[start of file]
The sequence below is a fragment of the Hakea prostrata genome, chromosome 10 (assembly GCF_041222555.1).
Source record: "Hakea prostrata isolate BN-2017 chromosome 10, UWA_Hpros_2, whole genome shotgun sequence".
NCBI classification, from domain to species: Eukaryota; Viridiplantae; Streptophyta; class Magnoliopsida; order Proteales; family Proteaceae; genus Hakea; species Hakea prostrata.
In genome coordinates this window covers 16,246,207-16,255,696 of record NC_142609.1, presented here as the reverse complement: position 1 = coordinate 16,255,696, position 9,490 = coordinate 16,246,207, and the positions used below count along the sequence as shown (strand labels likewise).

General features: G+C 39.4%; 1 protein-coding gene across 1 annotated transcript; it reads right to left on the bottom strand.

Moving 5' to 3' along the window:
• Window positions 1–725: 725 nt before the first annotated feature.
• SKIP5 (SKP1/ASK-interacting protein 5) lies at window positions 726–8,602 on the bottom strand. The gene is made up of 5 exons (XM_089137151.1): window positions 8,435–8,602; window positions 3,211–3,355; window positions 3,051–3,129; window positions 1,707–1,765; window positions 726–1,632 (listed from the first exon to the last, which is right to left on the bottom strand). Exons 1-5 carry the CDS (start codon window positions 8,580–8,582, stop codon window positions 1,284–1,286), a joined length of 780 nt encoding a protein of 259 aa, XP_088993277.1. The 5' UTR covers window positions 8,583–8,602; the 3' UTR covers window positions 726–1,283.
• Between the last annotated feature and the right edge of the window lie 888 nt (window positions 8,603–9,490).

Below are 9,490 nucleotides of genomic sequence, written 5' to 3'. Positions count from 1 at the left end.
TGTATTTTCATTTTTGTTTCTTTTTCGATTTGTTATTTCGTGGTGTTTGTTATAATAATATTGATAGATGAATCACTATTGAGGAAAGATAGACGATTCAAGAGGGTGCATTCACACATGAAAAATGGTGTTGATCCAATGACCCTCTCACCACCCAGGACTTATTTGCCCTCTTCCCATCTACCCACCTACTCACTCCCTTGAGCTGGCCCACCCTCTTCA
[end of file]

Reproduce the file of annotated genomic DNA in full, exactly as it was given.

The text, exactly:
The sequence below is a fragment of the Hakea prostrata genome, chromosome 10 (assembly GCF_041222555.1).
Source record: "Hakea prostrata isolate BN-2017 chromosome 10, UWA_Hpros_2, whole genome shotgun sequence".
NCBI classification, from domain to species: Eukaryota; Viridiplantae; Streptophyta; class Magnoliopsida; order Proteales; family Proteaceae; genus Hakea; species Hakea prostrata.
In genome coordinates this window covers 16,246,207-16,255,696 of record NC_142609.1, presented here as the reverse complement: position 1 = coordinate 16,255,696, position 9,490 = coordinate 16,246,207, and the positions used below count along the sequence as shown (strand labels likewise).

General features: G+C 39.4%; 1 protein-coding gene across 1 annotated transcript; it reads right to left on the bottom strand.

Moving 5' to 3' along the window:
• Window positions 1–725: 725 nt before the first annotated feature.
• SKIP5 (SKP1/ASK-interacting protein 5) lies at window positions 726–8,602 on the bottom strand. The gene is made up of 5 exons (XM_089137151.1): window positions 8,435–8,602; window positions 3,211–3,355; window positions 3,051–3,129; window positions 1,707–1,765; window positions 726–1,632 (listed from the first exon to the last, which is right to left on the bottom strand). Exons 1-5 carry the CDS (start codon window positions 8,580–8,582, stop codon window positions 1,284–1,286), a joined length of 780 nt encoding a protein of 259 aa, XP_088993277.1. The 5' UTR covers window positions 8,583–8,602; the 3' UTR covers window positions 726–1,283.
• Between the last annotated feature and the right edge of the window lie 888 nt (window positions 8,603–9,490).

Below are 9,490 nucleotides of genomic sequence, written 5' to 3'. Positions count from 1 at the left end.
TGTATTTTCATTTTTGTTTCTTTTTCGATTTGTTATTTCGTGGTGTTTGTTATAATAATATTGATAGATGAATCACTATTGAGGAAAGATAGACGATTCAAGAGGGTGCATTCACACATGAAAAATGGTGTTGATCCAATGACCCTCTCACCACCCAGGACTTATTTGCCCTCTTCCCATCTACCCACCTACTCACTCCCTTGAGCTGGCCCACCCTCTTCA